On behalf of Dickman Law Offices, P.S.C. posted in Drug Charges on Friday, September 30, 2011
Kentucky law enforcement is cracking down on people who participate in drug-related crimes. It likely comes as no surprise to many that the consequences for such offenses can be dire. Most often we hear of drug cases involving illicit street drugs such as cocaine or heroin, but street drugs are just one facet of the illegal drug distribution market. In a recent case, two men were charged with prescription drug fraud and both remain adamant that they are not guilty of the drug charges brought against them.
The two men were the chief operating officer (COO) and the pharmacy officer for Fayette County’s Primary Care Center. The COO is currently being charged with an attempt to obtain controlled substances by fraud.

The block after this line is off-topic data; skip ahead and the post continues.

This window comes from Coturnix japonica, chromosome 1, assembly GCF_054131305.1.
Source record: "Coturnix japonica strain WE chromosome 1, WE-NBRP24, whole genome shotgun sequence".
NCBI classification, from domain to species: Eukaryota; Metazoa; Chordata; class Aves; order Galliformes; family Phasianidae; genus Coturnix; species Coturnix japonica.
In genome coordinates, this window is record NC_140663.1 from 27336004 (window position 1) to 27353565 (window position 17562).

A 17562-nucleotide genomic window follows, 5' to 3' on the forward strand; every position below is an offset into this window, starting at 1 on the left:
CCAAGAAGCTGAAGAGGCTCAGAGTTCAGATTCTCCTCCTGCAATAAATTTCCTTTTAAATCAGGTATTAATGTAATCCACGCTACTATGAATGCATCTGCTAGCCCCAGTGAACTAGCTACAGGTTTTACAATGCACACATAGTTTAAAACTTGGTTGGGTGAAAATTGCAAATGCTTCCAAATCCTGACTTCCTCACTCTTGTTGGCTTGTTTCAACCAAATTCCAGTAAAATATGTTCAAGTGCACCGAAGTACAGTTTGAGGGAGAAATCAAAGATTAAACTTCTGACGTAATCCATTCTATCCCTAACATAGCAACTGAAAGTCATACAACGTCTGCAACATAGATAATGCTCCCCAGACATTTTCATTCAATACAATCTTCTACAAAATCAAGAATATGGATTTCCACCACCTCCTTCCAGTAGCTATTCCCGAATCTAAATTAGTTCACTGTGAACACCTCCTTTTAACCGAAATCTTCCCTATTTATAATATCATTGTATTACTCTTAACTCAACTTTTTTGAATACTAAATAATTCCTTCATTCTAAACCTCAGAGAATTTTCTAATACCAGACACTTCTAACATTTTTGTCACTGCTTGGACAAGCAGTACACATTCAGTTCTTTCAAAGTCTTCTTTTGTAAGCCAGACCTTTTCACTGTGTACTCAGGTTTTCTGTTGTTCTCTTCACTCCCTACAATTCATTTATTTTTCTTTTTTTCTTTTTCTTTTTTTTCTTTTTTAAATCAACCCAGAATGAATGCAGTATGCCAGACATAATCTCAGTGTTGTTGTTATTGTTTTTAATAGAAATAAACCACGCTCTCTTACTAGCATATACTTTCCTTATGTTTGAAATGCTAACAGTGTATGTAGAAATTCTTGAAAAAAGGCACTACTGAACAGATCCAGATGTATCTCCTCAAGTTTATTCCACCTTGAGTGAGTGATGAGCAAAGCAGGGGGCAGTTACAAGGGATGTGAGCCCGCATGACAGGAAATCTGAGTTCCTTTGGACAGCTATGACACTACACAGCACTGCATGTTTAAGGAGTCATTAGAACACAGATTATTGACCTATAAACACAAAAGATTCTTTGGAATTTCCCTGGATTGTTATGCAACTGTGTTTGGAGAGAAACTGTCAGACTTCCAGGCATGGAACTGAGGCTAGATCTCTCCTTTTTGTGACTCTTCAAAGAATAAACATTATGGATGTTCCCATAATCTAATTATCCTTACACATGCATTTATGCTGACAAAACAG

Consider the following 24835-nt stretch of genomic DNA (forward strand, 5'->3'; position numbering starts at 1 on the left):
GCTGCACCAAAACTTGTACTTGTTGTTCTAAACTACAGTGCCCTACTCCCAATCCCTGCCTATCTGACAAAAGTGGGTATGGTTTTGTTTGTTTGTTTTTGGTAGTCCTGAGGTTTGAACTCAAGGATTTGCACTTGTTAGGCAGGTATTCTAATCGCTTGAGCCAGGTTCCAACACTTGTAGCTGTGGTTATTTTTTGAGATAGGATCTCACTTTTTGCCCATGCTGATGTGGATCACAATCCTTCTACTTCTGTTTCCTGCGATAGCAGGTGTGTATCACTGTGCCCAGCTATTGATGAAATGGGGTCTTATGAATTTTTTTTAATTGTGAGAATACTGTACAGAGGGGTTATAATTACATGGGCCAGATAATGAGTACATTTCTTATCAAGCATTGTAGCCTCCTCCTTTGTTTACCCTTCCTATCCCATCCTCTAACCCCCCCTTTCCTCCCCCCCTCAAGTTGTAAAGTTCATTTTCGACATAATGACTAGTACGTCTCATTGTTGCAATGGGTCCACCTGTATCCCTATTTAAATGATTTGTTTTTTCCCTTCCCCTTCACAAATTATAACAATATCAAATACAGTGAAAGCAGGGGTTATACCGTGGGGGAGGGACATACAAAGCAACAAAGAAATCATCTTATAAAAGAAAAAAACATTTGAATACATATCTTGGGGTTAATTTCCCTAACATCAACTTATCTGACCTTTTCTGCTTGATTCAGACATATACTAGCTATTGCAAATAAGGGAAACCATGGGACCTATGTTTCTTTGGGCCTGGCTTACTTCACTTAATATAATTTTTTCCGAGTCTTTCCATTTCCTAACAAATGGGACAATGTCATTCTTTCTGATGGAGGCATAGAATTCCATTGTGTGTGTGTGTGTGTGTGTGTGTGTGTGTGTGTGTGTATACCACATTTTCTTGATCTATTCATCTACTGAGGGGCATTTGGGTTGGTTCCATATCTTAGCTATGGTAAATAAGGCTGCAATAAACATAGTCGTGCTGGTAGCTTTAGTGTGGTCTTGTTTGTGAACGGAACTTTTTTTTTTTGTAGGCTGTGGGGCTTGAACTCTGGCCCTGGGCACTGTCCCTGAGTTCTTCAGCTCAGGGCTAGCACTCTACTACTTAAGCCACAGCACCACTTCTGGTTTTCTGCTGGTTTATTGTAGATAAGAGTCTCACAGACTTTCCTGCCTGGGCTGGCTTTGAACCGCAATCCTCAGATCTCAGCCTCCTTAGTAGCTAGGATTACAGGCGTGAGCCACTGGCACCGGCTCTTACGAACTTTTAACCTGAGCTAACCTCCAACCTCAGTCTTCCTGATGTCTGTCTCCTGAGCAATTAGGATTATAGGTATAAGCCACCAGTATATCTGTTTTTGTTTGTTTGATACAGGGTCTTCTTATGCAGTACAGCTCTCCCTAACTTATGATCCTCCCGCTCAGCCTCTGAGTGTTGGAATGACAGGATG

Allegedly, the man used an alias to acquire the prescription sleep aid Ambien, which is also a controlled substance. This man is also accused of using an alias to get a daily testosterone replacement therapy drug called Androgel. The second man facing drug charges is the pharmacist from whom the COO received his alleged ill-gotten prescriptions.
The suspected pharmacist officer was charged with prescription drug trafficking and issuing a false prescription. The drug charges against the pharmacist were due to the man supposedly refilling prescriptions illegally and changing the names of the prescribers of the drugs. Both men were recently released on bond and they now await court proceedings.
These two men may have already sought legal counsel to help them defend against the allegations. In Kentucky, prescription drug fraud can carry a very hefty sentence. These men, and anyone else in a similar situation, are entitled to a skilled legal defense. As always, everyone is perceived to be innocent until guilt is proven. An experienced attorney may be able to help in addressing the issues at hand and assist in attaining the best possible outcome for those involved.
Source: The Kentucky, “Two former officials of Fayette health department face drug-related offenses,” Valarie Honeycutt Spears and Josh Kegley, Sept. 10, 2011